China controls 55% of rare-earth production capacity and 85% of refining output and is making noises about pushing prices higher.
The prices of praseodymium and neodymium used to make permanent magnets Required for speakers have doubled.
The price of Neodymium oxide – used in motors and wind turbines – has risen 21.1% this year;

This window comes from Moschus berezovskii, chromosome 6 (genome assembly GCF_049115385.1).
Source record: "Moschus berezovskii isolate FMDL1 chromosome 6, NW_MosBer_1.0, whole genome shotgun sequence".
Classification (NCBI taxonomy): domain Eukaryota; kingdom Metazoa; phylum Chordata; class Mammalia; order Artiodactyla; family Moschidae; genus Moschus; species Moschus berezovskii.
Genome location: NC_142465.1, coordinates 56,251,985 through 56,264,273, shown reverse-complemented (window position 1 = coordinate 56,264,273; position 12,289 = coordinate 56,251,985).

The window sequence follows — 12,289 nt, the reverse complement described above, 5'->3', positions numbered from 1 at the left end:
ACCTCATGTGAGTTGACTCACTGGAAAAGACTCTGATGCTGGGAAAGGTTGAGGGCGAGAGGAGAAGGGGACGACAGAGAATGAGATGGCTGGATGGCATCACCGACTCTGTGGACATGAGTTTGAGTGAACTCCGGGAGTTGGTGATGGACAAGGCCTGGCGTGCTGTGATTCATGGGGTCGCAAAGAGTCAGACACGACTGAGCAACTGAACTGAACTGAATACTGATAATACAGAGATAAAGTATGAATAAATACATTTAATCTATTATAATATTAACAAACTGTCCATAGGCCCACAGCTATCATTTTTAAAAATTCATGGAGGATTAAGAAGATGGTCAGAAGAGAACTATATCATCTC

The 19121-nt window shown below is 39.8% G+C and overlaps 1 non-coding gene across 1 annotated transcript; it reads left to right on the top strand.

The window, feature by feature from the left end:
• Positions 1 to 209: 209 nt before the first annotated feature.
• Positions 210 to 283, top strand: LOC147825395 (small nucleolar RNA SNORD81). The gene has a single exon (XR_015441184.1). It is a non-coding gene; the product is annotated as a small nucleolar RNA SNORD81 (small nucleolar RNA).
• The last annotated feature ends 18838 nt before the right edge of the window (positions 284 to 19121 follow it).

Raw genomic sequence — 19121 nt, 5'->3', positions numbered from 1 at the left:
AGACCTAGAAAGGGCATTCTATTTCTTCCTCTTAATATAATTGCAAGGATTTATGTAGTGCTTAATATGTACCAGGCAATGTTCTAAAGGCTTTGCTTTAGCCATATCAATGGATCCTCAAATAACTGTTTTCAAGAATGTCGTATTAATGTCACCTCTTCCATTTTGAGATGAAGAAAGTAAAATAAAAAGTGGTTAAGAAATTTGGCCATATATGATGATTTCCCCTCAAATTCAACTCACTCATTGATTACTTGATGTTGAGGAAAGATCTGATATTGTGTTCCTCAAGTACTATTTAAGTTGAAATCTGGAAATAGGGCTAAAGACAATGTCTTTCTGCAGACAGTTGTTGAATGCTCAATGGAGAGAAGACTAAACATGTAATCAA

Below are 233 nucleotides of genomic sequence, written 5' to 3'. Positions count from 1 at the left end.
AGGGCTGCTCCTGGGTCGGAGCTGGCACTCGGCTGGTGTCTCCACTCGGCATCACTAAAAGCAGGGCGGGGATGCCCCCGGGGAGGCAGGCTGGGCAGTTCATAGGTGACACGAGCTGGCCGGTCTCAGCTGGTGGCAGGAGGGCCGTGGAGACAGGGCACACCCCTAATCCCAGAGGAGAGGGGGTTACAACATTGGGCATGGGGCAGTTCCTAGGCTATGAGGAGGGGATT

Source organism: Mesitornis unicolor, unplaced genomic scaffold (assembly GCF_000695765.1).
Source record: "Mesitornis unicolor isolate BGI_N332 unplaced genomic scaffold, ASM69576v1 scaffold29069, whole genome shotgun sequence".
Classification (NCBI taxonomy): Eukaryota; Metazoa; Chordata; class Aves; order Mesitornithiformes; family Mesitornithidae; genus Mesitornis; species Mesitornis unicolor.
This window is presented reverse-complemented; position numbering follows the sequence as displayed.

The price of Holmium, used in magnets and magnetostrictive alloys for sensors and actuators, has risen nearly 50%.
Political stand-offs between Beijing and Washington are likely to make things worse for the time being until the USA, Australia and other countries can bring new rare-earth mining and refining facilities into production.
All of which, of course, makes eyes turn to Afghanistan and its allegedly $1-2 trillion worth of rare earth minerals